St George is regarded across Europe as one of Antiquity’s greatest heroes.
There are statues of him in Moscow, where he is the patron saint of the city,
and the country of Georgia bears his name. In Catalonia, in Spain, his feast day
on the 23rd of April is widely celebrated, and he has been the patron
saint of England since the thirteenth century.
In spite of this popularity little is known about his life. The work describing his deeds – the “Acta Sancti Georgii” – was very ancient, but it was banned by the Pope in 496 AD, and only a fragment remains. The Christian Church had claimed St George as a religious martyr, and it seems likely that these tales clashed with the image it wished to present.
However, although his birthplace and nationality were forgotten, the memory of his courage and great heartedness is preserved in this account of his most famous deed
One day, so the story goes, St George was riding along a stretch of coast
when he saw a lovely maiden. She was all alone and weeping bitterly. At the
sound of the horse’s hooves, she turned and begged the young knight to flee,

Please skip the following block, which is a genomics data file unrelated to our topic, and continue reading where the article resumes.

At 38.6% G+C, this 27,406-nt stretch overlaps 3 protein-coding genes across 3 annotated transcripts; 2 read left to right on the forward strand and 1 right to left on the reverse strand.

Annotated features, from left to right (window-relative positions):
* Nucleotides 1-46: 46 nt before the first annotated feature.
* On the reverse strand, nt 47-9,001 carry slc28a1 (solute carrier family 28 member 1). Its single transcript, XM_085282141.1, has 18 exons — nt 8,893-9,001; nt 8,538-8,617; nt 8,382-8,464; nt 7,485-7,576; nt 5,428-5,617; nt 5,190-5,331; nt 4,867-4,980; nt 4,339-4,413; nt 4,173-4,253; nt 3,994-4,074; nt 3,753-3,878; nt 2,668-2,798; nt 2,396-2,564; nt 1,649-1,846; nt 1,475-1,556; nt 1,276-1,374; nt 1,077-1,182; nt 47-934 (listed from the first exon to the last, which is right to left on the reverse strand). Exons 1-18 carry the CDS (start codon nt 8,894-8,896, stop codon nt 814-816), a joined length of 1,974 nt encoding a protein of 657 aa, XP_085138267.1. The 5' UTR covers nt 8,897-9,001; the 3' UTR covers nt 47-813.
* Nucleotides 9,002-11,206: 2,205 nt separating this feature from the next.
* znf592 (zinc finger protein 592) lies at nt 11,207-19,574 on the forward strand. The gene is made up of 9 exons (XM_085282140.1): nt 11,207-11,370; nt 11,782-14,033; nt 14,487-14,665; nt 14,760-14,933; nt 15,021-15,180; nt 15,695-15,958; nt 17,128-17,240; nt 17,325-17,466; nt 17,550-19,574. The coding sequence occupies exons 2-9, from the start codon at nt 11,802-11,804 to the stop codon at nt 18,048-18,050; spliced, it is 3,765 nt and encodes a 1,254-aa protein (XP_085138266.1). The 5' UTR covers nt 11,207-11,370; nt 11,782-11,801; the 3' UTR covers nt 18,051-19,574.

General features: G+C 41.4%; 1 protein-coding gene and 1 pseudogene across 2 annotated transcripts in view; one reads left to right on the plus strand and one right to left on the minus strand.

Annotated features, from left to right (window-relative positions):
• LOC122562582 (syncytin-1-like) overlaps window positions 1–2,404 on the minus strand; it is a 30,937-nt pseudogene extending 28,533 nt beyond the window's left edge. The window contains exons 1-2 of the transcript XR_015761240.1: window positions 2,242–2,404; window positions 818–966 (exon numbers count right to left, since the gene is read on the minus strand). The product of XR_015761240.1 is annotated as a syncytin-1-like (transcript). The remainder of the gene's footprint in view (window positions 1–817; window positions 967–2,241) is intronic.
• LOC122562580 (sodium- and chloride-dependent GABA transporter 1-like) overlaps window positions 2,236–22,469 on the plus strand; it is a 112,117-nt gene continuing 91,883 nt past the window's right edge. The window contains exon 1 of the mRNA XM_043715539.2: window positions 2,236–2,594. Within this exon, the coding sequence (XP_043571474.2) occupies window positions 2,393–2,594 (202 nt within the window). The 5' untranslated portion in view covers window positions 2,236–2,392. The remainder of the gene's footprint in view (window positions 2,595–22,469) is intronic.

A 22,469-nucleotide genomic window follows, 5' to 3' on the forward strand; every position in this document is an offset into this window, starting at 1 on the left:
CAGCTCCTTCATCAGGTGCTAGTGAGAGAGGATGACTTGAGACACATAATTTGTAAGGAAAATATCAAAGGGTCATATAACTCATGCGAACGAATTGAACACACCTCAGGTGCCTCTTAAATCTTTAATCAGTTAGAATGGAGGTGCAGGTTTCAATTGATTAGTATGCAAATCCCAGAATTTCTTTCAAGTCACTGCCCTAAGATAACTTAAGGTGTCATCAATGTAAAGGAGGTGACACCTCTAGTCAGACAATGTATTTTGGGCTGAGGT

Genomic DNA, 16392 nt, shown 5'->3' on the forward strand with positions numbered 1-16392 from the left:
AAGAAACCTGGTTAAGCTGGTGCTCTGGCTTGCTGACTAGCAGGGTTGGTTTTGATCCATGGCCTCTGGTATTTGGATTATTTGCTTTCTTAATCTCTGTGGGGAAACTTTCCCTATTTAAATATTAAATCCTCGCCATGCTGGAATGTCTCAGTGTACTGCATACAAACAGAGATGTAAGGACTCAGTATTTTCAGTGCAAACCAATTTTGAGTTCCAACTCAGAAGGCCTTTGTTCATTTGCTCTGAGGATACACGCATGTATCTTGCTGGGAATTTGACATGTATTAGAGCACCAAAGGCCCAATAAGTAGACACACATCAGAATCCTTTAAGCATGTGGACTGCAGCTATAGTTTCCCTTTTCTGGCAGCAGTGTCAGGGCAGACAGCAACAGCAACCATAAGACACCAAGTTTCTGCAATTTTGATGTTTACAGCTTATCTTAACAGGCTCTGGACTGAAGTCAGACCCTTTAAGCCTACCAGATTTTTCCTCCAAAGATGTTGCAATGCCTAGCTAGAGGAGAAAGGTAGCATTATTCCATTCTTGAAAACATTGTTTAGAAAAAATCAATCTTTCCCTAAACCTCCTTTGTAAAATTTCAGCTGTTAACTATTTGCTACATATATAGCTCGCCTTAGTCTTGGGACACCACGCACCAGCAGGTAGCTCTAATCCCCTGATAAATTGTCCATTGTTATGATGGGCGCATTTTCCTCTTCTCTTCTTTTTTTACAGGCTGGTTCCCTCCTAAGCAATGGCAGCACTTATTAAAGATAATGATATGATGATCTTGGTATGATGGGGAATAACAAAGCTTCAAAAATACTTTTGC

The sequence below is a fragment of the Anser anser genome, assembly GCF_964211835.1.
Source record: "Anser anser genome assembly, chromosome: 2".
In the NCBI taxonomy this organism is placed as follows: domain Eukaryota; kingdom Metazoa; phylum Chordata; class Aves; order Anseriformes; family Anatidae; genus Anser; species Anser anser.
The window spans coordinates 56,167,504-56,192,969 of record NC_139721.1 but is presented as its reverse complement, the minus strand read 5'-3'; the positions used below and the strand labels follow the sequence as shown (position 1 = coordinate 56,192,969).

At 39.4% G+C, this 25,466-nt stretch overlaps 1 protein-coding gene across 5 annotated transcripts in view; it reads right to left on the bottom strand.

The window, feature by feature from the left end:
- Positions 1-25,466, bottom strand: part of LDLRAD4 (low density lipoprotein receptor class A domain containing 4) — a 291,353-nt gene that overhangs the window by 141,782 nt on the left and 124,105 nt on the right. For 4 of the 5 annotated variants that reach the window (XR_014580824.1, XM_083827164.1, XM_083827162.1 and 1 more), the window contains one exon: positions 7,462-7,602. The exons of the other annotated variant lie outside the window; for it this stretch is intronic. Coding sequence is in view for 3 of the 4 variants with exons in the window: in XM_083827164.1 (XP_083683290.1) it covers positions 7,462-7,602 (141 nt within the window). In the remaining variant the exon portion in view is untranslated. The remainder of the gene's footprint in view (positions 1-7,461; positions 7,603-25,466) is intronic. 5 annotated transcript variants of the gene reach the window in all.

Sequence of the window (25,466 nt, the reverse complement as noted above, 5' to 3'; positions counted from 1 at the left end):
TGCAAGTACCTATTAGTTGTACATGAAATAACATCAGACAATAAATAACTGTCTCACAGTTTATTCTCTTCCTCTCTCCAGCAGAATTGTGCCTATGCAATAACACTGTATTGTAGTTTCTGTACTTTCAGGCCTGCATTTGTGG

for soon a dragon would emerge from the waters, and both of them would be
“I cannot fly and leave you here,” said St George.
As he spoke the waves began to rise, and he heard cries and shrieks from the city in the distance.
“Please, the dragon is coming,” cried the maiden. “Every year lots are drawn, and a young girl is chosen to be killed and eaten by the monster. In return it does not attack our city. This year the lot has fallen on me – the king’s daughter.”
As she spoke the waves towered upwards, and a great serpent rose from the sea. It flew at St George, and he felt the heat of the flames that came from its mouth.
Seizing his sword, Ascalon, he pierced it in the tender part of its body, and the wound was so deep that the dragon stood still.
“Undo your sash and tie it about its neck,” said St George to the princess. “It will not harm you. Then lead it with me to the market place.”
The Princess obeyed, and the dragon followed, powerless to resist.
Then, before all the people of the city, St George slew the monster who had terrorised them for so long, and restored them their peace and liberty.
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